“Um. My bag is in the luggage compartment of the bus.” “I’ll get it,” they said at the same time. Was her head wound releasing some kind of alpha pheromone?

    Fox and Sergei sized each other up, clearly ready to argue about who was going to get her bag. The way her day was going, it would probably ensue in a tug-of-war, the zipper would break, and her underpants would rain down like confetti.

    “I’ll grab it,” Hannah said, before either one of them could speak, hotfooting it away from the masculinity maelstrom before it affected her brain.

    Roberto Pangiarella / Getty Images/EyeEm

    She turned for the bus just as Brinley glided down the stairs, giving Fox a curious look that Hannah was amazed to see he didn’t return. Those sea-blues were fastened on her bump, instead. Probably trying to decide which needle to use to mutilate her.

    “Sergei,” Brinley called, twisting her earring. “Is everything okay?”
    “Yes, totally fine,” Hannah answered, beelining for the luggage compartment and attempting to open it. Everyone watched as she jerked on the handle, laughed, yanked more forcefully. Laughed again, then slammed her hip into it. No luck. Before she could try a third time, Fox reached past her and opened it with a flick of his tan wrist. 

    “You’re having a shit day, aren’t you?” he said for her ears alone.
    She exhaled. “Yeah.”
    He made a humming sound, tilted his head sympathetically. “Tell me which bag is yours and I’ll bring you back to my place.” Gently, he tugged on a strand of her hair. “Make it all better.”

    It was totally possible she’d hit her head and ended up in an erotic sex dream with Fox Thornton. It wouldn’t be the first time—not that she would admit to that in a court of law. Or even to her sister. There was simply no way to combat the subtle transmissions he gave off that screamed, I’m good at sex. Like, really, really good. She was powerless against it. 

    Thing was, that went for every other woman he came into contact with, too. And she had no interest in being one of thousands. That’s why they were friends. Hadn’t that been established? Why was he hitting on her?

    “How . . . ? What do you mean by that? That you’ll make my day better. How are you going to do that?”
    “I was thinking ice cream.” He gave her a smile that could only belong to an irreverent rascal—and, Lord, she’d forgotten about the dimples. Dimples, for crying out loud. “Why? What were you thinking?”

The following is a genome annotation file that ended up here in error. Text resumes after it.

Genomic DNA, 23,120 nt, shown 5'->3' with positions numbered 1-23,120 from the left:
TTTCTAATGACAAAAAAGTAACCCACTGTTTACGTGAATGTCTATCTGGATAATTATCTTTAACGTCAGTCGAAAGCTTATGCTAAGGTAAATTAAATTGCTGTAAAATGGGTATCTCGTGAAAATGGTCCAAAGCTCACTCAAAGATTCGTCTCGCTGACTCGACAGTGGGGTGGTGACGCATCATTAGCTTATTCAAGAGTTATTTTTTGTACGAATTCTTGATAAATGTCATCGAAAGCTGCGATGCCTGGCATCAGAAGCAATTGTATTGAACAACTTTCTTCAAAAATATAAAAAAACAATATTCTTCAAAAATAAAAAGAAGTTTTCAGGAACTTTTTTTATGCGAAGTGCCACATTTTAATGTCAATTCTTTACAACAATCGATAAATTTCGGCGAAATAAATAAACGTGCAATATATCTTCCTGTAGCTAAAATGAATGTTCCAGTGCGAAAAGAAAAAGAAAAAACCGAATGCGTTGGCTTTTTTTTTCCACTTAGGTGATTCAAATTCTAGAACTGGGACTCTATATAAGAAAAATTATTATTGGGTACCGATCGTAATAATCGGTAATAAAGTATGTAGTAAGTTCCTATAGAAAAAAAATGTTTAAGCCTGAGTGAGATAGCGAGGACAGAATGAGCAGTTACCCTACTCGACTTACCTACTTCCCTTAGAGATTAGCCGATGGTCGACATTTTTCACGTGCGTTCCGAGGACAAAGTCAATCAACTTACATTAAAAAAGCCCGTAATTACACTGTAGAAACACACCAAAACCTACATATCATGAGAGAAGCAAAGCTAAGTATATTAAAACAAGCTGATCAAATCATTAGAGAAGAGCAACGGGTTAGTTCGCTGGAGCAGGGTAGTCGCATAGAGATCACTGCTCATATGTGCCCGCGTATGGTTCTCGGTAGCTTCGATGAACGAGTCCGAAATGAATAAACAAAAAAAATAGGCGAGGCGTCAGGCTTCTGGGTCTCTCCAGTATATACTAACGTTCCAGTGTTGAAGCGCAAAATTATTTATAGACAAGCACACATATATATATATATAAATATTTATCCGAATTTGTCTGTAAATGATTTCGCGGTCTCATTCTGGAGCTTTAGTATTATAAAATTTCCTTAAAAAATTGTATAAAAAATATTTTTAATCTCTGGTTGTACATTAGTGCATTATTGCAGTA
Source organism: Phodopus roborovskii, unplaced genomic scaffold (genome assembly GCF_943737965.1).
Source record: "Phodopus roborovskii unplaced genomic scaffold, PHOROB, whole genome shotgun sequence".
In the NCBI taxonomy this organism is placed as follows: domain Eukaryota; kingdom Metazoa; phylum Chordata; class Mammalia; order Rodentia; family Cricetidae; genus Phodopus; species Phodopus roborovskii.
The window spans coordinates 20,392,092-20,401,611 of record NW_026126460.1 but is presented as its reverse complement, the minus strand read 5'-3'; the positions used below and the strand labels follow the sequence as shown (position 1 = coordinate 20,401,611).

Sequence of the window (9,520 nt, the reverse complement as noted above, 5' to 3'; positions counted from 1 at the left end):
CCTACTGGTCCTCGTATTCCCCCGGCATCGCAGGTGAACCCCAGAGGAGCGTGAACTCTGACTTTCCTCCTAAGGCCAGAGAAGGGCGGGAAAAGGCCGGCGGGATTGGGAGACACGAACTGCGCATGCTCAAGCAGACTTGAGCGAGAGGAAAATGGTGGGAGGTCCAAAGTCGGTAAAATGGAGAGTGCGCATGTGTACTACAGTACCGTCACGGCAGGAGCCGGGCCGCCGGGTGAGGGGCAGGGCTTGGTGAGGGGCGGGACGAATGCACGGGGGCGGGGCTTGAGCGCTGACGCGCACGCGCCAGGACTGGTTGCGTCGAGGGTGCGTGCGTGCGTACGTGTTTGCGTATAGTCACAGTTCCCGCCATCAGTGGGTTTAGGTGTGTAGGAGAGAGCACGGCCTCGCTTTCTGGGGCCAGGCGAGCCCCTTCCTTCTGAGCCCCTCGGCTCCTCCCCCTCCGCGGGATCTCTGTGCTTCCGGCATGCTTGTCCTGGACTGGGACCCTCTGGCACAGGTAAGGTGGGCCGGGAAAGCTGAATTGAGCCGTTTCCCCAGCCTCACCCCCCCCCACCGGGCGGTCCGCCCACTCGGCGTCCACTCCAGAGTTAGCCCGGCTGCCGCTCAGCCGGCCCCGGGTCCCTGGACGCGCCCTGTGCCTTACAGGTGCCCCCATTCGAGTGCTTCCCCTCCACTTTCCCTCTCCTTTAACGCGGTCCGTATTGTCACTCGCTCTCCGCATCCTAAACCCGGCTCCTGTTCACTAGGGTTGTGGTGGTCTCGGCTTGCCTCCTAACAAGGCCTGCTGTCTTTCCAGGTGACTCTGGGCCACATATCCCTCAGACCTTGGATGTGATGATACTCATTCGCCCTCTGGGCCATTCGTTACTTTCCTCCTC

Hannah had no idea what her reply was going to be. She started to stammer something, but the view of Sergei and Brinley strolling toward the harbor together made the words catch in her throat. He didn’t glance back once. Obviously she’d imagined the new spark of interest she’d seen in the director’s eyes. He was just being a good boss by making sure her head injury wasn’t serious.

    Tearing her attention off the pair, she found Fox watching her closely. After falling and being escorted off the bus by Sergei, she must have been in a state of distraction. Now that it was just the two of them—although Angelenos were beginning to file off the bus—a bubble of gratitude and fondness rose up in her middle and burst. She’d missed this place. It held some of her most treasured memories. And Fox was a part of them. 

    Gruizza / Getty Images

    His text messages over the last seven months had allowed her to hold on to a piece of Westport without intruding on her sister’s bliss. She appreciated him for that, so she didn’t second-guess her decision to hug him. With a laugh, she simply walked into his arms and inhaled his ocean scent, smiling when he laughed as well, rubbing the crown of her head with his knuckles.

    “Hey, Freckles.”
    She rubbed her cheek on the gray cotton of his long-sleeved shirt, stepped back, and shoved him playfully. 

    “Hey, Peacock.” No one was hitting on anyone. Or pulling alpha moves.
    Friends. That’s what this relationship was. She wasn’t going to mess that up by objectifying him. 

    There was more to Fox than a chiseled face, thick arms, and an air of danger. Just like there was a lot more to her than being a coffee holder and note taker.

    Fox seemed to notice the glumness eclipse her joy, because he picked up the only black bag in the pile—correctly assuming it was hers—and threw his opposite arm around her shoulders, guiding her toward the apartment building where he lived, across from the docks.

    “You let me fix your noggin, I’ll throw in a cookie with that ice cream.”

    She leaned into him and sighed. “Deal.”


    From Hook, Line, and Sinker by Tessa Bailey. Copyright © 2022 by the author and reprinted by permission of Avon.

    Want more? Be sure to pre-order your copy of Hook, Line, and Sinker, out this spring. In the meantime, read the first book in the series, It Happened One Summer, out now!

    Avon